We traveled to Scandinavia

The LAR 741 Symbiotic Networks: Sustainable Design in Scandinavia study tour, taught by Assistant Professor Jessica Canfield, took place May 19-June 1, 2013. Read about the experiences Ross DeVault, 4th year MLA student, had on the trip.

What sites did you visit on the trip?

Ørestad – Copenhagen, Denmark- We had the opportunity to view and tour several contemporary mixed use housing projects designed by several famous architects including Bjarke Ingels Group.

Western Harbor – Malmö, Sweden- Jessica organized a fantastic bicycle tour given by a government official in the traffic planning office. The famous Calatrava building “Turning Torso” is nested in this new sustainable waterfront development.

Hammarby Sjöstad – Stockholm, Sweden- This master planned community of over 20,000 people turns heads because of its holistic design strategy. The community operates almost entirely as a closed system with nearly all of the stormwater, recycling, transportation, and architectural systems working together.

Various sites – Helsinki- We spent a day in Helsinki on a walking and bus tour to visit several architectural and historic sites. It was fascinating to see how dramatically different cities separated by a few hundred kilometers could be.

Tell us a little about the itinerary of your trip.

The trip was planned so that we were constantly active in moving through the urban environments of many Scandinavian cities. While we were often very busy meeting with all sorts of city officials, planners, professors, and professionals Jessica did a fantastic job programming in flex time to spend sketching and taking in the scenery.

How did the field trip relate back to your class?

The field trip allowed me to complete my case study on Hammarby Sjöstad in much more depth than I would have been able to reach prior to the trip. It has also inspired the topic of “Urban Bicycling” for my Master’s project next fall.

What was your favorite part about the field trip?

The thing I enjoyed most about the trip was the amount of interaction that we had with people who design and plan the built environment in these Scandinavian cities. Speaking to them brought up fascinating insights into the cities that we would have never reached on our own. Observing the multitude of differences in day to day life was exciting and kept us on our toes.

Did you learn any interesting facts on your trip about the location you visited? If so, what?

The thing that stands out most to me was one comment made by a tour guide who related the bicycle in Scandinavia to the vacuum in the United States.  A bicycle is a utilitarian device to simply move from point a to point b as efficiently as possible.

What was your favorite site you visited on the trip? Why?

My favorite location we got to visit on the field trip was Gamla Stan (roughly: Old town) in Stockholm. This was the oldest part of town, which dates back to the 13th century when Sweden was still ruled by Kings. The tightly knit urban fabric is sliced irregularly by winding cobblestone streets in such a way that any sense of direction is quickly lost without the sun (which can often be a rare sight). These narrow irregular streets open triumphantly into majestic courtyards drastically ranging in size and shape. You can’t help but slow down and take in the ever-changing scenery as you navigate this urban maze.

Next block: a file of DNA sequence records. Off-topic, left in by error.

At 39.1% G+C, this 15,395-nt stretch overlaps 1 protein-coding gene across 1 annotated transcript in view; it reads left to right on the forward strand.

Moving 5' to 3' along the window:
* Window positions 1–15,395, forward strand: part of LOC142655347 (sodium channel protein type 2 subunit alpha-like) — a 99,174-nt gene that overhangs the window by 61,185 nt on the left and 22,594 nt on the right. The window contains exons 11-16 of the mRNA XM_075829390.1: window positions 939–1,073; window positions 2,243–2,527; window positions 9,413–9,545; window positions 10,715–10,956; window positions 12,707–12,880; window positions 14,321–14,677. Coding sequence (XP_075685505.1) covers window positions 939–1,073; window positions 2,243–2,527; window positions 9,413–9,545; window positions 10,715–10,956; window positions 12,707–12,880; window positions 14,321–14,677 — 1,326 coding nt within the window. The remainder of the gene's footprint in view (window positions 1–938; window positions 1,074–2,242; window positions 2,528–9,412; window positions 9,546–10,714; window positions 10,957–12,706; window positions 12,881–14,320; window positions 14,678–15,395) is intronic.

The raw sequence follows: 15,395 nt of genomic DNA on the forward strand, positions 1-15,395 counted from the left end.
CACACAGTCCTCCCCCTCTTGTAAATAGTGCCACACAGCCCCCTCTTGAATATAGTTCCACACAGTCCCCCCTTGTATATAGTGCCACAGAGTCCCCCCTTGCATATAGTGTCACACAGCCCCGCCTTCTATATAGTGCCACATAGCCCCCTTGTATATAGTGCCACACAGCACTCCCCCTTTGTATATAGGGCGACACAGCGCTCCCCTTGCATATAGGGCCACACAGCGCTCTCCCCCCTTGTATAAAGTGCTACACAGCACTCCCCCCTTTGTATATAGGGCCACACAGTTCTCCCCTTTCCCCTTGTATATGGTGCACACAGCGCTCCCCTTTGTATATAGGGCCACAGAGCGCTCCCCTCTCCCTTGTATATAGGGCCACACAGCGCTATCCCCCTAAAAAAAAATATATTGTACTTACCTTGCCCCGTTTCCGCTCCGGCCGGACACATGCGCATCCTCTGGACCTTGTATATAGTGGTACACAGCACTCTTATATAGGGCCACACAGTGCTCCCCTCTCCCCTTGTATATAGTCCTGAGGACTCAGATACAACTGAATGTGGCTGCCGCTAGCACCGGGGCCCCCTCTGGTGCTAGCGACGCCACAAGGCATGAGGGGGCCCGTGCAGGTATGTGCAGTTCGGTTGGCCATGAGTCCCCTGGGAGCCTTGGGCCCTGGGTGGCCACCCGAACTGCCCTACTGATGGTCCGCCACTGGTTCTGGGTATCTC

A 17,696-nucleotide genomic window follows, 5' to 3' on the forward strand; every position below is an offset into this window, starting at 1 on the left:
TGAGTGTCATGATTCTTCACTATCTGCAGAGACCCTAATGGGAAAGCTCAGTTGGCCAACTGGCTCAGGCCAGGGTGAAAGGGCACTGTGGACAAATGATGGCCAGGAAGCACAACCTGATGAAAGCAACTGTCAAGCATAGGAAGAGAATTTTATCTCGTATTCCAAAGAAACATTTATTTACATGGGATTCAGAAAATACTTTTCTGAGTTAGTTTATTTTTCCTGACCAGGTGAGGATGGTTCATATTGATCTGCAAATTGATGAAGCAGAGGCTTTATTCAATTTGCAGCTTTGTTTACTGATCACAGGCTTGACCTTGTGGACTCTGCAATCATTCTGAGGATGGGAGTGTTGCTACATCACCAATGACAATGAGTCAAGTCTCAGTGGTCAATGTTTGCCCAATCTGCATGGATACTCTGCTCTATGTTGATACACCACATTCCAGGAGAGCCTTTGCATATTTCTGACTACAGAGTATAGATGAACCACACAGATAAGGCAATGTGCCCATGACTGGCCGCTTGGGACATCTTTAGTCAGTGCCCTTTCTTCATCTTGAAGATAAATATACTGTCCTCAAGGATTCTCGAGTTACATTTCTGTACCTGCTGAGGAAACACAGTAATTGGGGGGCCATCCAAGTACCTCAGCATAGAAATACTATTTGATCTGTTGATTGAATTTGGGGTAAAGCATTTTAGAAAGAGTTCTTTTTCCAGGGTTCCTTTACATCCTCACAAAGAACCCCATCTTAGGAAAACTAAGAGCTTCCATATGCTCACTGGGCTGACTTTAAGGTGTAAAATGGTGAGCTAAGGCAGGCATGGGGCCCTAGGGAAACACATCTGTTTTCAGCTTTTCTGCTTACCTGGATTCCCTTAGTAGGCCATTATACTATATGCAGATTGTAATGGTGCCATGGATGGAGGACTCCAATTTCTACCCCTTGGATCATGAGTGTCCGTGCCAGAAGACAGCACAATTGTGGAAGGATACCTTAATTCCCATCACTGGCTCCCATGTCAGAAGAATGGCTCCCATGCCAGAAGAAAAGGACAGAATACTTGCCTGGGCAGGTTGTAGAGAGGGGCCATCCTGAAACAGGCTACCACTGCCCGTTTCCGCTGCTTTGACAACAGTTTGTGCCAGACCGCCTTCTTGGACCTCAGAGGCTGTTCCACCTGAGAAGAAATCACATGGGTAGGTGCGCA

Did you meet anybody on the trip that has influenced your work or thought process?

Bianca Hermansen, one of our tour guides in Copenhagen and Olle Evenäs, a traffic planner from Malmö stand out as two extremely inspirational figures from our trip. They both spoke of the fantastic ways that good design can adjust behaviors of a city as a whole. Their holistic thinking reflects back into the work I am pursuing at this moment for both my Master’s project and summer internship. As an exciting bonus, while studying in Copenhagen this coming spring I have the pleasure of taking a course taught by Bianca at DIS.

What was your least favorite part of the trip? Why?

My least favorite part of the trip was leaving each city. Since the trip was brief we did just as much leaving as we did arriving, which left us with heavy hearts as we said goodbye to each of the incredible Scandinavian cities.

How are you using what you learned on the trip in your current studies?

My master’s project would not be what it is without the inspirational visits and bicycle tours we had the opportunity to participate in.

Do you have any other memories or thoughts from the trip you’d like to share?

I can’t thank Jessica enough for organizing this trip in such a way that we exponentially increased our knowledge of built work and culture while simultaneously having one of the best times of our lives. The trip would not have been the success it was without her planning, leadership, and flexibility.


James (Ross) DeVault is from from Chicago, Illinois. His passion for Landscape Architecture was ignited when he took a class his second semester from Tony Chelz during his last semester as an instructor. His current interests in the field gravitate around urban design and masterplanning. He wants to learn as much as possible about what makes cities work in his time at K-State. Upon graduation, he hopes to work in a large city at a firm whose focus lies in sustainable urban design. He also strives to work in an environment where research and analysis are valued on the same level as design and practice.


1.  Ross DeVault sketching in Copenhagen. Photo by Jessica Canfield
2.  Bike tour of Copenhagen. Photo by Bianca Hermansen
3. At the Copenhagen train station, next stop Malmö. Photo by Jessica Canfield
4. A visit with landscape architecture students at the Swedish University of Agricultural Sciences in Uppsala. Photo by Jessica Canfield
5. Soaking up some Swedish sun in Lund. Photo by Jessica Canfield